Of the bottlenose dolphins, the subject of the The Cove's controversy, 48 have called SeaWorld San Antonio home since the park's inception. Ten, or almost one-third, were captured in the wild, but since 1978, 33 have been born in captivity at one of SeaWorld's facilities and another five arrived through the Stranding Network. Twelve of the total are now deceased.
The ill-fated among the tursiops truncatus perished to a catalog of conditions you wouldn't wish on your worst enemies, or even their most annoying pets: maladies such as acute erysipelothrix, acute necrohemorrhagic encephalitis, or severe granulomatous tracheitis. Those born in captivity endured an average of only four years before reaching their untimely ends, although the oldest has lived 32 years. Four wild-caught specimens, for whom age may only be estimated, lasted an average of 26 years in confinement; those six who remain alive (not all in San Antonio at present) have been swimming the tanks for an average of 34 years. According to the NOAA, “This is a long-lived dolphin species with a lifespan `in the wild` of 40-45 years for males and more than 50 years for females.”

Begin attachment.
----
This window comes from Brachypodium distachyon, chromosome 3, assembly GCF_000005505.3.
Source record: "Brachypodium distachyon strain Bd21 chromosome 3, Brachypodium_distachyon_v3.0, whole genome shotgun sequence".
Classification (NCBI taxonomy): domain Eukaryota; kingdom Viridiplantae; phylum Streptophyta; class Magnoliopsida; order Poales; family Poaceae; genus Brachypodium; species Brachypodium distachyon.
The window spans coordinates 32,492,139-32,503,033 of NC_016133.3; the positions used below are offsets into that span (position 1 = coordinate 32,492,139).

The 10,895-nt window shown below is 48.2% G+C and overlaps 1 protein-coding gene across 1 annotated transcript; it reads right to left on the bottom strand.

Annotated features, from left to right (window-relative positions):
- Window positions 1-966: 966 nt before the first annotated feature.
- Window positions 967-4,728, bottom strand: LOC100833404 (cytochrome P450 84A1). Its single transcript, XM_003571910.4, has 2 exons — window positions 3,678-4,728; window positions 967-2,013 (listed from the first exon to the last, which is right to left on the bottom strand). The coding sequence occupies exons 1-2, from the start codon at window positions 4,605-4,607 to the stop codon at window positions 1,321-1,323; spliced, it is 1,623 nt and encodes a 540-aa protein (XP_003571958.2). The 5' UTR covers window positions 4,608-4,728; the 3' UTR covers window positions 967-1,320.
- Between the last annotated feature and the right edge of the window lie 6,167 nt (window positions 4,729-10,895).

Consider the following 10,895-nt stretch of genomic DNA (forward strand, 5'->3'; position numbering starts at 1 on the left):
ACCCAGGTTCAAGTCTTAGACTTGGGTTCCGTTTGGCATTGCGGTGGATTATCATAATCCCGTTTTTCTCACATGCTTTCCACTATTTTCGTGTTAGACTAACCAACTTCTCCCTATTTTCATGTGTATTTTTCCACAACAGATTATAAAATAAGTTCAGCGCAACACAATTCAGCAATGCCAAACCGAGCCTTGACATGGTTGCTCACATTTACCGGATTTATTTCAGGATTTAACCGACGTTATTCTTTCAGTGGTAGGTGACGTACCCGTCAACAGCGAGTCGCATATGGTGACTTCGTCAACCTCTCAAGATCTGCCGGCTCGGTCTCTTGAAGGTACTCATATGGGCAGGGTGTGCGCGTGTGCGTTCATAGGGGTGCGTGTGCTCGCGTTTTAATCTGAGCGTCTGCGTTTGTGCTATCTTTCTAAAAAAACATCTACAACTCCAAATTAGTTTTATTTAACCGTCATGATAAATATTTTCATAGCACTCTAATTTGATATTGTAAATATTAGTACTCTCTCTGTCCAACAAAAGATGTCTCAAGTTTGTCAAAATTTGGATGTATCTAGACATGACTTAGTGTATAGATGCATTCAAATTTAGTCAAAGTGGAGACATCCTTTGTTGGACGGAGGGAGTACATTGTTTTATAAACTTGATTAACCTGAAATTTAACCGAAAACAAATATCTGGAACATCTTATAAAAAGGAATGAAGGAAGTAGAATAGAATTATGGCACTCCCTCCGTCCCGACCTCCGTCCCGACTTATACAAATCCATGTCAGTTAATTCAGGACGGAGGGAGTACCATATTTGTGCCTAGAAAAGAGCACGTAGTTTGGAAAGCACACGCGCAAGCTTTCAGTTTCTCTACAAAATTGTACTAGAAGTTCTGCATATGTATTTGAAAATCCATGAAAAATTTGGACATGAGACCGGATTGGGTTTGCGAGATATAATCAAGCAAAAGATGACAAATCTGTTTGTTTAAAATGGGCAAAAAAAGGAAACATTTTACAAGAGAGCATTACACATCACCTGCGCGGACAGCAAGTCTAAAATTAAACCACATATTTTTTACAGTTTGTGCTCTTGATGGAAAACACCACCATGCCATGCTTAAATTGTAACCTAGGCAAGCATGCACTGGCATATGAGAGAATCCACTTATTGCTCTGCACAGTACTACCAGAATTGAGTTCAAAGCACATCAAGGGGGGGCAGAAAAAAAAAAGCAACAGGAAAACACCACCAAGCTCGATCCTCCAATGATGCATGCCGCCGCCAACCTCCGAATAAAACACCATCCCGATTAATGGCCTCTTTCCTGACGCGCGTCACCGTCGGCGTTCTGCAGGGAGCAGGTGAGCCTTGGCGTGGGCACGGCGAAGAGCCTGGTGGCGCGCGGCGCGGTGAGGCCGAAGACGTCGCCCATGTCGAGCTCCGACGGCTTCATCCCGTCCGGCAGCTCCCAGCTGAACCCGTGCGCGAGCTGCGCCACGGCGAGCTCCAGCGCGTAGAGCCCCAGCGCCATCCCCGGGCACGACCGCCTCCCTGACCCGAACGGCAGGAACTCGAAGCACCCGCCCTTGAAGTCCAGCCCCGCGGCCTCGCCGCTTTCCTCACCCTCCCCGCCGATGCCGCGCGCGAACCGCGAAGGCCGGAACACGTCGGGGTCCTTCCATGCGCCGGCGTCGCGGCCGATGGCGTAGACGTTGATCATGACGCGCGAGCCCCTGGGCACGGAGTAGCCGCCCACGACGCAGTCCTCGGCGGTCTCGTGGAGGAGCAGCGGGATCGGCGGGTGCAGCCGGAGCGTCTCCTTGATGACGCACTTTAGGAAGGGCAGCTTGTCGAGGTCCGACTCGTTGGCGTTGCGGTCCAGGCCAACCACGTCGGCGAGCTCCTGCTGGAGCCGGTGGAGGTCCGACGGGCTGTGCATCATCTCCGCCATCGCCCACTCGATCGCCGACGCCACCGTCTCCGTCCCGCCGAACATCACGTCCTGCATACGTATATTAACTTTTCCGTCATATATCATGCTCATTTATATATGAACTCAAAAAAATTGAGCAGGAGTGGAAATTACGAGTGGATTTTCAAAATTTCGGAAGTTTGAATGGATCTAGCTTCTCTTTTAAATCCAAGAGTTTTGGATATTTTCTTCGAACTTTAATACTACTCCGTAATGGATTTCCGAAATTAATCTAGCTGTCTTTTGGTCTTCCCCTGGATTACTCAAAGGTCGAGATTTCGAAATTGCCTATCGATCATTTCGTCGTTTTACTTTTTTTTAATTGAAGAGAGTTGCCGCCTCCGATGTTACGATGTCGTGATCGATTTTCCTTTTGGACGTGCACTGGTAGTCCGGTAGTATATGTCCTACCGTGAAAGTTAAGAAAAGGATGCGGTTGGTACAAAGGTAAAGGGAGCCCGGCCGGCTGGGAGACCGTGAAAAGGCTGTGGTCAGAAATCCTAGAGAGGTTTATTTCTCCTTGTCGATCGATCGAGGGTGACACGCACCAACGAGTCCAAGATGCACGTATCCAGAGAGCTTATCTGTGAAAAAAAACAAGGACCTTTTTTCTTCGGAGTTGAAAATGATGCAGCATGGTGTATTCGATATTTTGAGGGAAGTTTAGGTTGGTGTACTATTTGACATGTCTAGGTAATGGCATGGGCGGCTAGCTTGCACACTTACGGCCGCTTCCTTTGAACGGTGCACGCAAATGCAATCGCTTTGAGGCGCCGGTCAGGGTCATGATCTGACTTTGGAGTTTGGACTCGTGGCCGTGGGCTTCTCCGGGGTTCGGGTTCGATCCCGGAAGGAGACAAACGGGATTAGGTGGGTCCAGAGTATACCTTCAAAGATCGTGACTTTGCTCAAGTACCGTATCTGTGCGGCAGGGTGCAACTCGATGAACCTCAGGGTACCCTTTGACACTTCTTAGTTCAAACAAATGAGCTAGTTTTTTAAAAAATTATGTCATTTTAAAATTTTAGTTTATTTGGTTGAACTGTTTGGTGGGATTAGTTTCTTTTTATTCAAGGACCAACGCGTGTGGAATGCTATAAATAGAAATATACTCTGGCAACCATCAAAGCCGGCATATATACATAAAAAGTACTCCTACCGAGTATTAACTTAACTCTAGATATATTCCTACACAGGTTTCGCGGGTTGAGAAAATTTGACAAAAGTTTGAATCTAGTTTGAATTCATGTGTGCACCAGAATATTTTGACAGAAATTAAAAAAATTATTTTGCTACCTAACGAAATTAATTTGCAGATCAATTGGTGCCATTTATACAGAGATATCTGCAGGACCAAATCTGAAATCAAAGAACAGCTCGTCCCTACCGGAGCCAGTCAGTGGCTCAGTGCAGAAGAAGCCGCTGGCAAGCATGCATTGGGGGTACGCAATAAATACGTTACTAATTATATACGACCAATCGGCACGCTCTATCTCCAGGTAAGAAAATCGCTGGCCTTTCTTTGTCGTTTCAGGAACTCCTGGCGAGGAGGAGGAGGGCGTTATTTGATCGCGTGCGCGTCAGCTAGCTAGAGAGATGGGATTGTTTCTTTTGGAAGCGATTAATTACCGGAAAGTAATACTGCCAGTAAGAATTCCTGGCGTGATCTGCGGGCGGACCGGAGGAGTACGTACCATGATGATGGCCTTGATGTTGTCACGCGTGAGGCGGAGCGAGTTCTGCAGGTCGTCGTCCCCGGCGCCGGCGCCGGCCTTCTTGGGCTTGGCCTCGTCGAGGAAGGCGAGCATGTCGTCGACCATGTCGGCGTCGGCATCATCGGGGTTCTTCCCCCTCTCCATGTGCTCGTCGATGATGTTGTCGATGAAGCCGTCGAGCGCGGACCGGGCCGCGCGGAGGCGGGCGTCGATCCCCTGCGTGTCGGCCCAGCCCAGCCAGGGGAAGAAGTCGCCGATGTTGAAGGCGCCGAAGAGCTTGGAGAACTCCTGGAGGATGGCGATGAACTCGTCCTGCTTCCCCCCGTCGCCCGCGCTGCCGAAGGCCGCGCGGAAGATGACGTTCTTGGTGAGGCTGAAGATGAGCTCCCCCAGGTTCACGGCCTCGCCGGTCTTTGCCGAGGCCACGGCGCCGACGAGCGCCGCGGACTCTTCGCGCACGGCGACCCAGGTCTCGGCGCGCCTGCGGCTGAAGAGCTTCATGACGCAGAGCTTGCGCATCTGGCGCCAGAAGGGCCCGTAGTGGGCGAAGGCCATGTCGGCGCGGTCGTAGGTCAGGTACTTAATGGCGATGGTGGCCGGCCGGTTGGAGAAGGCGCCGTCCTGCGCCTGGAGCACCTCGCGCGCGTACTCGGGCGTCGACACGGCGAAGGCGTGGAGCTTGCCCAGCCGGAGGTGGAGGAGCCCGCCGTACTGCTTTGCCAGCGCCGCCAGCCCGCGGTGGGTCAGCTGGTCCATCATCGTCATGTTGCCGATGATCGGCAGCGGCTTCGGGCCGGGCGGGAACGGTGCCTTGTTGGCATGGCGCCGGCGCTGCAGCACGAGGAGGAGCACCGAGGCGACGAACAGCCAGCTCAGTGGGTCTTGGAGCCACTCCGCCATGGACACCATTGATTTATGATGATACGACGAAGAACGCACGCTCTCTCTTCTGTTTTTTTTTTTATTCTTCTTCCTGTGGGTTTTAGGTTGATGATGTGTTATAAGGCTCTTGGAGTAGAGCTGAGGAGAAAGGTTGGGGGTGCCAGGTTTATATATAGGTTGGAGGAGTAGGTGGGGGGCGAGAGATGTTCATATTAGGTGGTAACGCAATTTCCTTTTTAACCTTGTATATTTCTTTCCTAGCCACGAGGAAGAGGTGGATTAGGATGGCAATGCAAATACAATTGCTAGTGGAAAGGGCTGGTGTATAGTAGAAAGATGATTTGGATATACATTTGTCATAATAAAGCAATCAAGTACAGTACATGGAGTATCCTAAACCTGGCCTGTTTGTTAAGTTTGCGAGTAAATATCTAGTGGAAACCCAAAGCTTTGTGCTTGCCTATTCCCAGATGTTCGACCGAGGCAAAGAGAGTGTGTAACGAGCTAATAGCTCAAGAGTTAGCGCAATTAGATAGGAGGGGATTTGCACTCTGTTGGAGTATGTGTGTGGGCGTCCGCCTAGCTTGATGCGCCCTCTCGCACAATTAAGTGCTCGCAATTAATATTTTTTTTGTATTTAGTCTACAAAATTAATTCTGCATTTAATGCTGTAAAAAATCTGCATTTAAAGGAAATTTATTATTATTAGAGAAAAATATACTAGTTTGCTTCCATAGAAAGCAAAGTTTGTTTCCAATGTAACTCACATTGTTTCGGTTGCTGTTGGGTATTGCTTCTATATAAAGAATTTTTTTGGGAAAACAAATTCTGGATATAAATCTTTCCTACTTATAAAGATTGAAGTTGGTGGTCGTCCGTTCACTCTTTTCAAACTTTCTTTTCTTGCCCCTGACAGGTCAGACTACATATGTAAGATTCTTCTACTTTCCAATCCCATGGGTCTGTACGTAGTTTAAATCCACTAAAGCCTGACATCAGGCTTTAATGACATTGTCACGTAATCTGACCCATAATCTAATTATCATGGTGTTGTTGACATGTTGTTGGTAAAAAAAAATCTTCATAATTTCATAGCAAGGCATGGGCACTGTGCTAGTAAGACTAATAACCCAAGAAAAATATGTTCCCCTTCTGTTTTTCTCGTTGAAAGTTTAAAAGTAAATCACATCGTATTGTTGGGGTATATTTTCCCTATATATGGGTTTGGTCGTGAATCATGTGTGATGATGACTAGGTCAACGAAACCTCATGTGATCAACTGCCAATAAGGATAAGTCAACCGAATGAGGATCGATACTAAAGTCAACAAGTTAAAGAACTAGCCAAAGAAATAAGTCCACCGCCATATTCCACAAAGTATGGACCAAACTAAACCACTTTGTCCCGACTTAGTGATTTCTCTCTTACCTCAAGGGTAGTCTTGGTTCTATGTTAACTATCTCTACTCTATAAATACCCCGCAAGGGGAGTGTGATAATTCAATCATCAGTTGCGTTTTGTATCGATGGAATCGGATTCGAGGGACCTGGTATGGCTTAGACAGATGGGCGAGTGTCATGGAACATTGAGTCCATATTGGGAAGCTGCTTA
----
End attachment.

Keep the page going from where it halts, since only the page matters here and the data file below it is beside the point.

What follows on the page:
In addition, as the Current reported in an article last last year, “11 beluga whales have died in the shadow of La Cantera since SeaWorld SA opened in 1988. ... It was ‘cardiac arrest' for the wild-caught female who died in the summer of 1995; ‘acute renal failure' took another wild-caught female the next year; ‘acute bacterial pneumonia' was blamed for taking the life of a captive-born female.”
According to scientific research compiled in a report by the Humane Society International, annual mortality rates for captive orcas are three times as high as for their wild counterparts, while rates for bottlenose dolphins are nearly double. Dolphins that survive traumas such as capture or transfer may adapt and live nearly as long as wild dolphins, but beluga whales live only roughly half of their wild lifespan expectancy and orcas do even worse.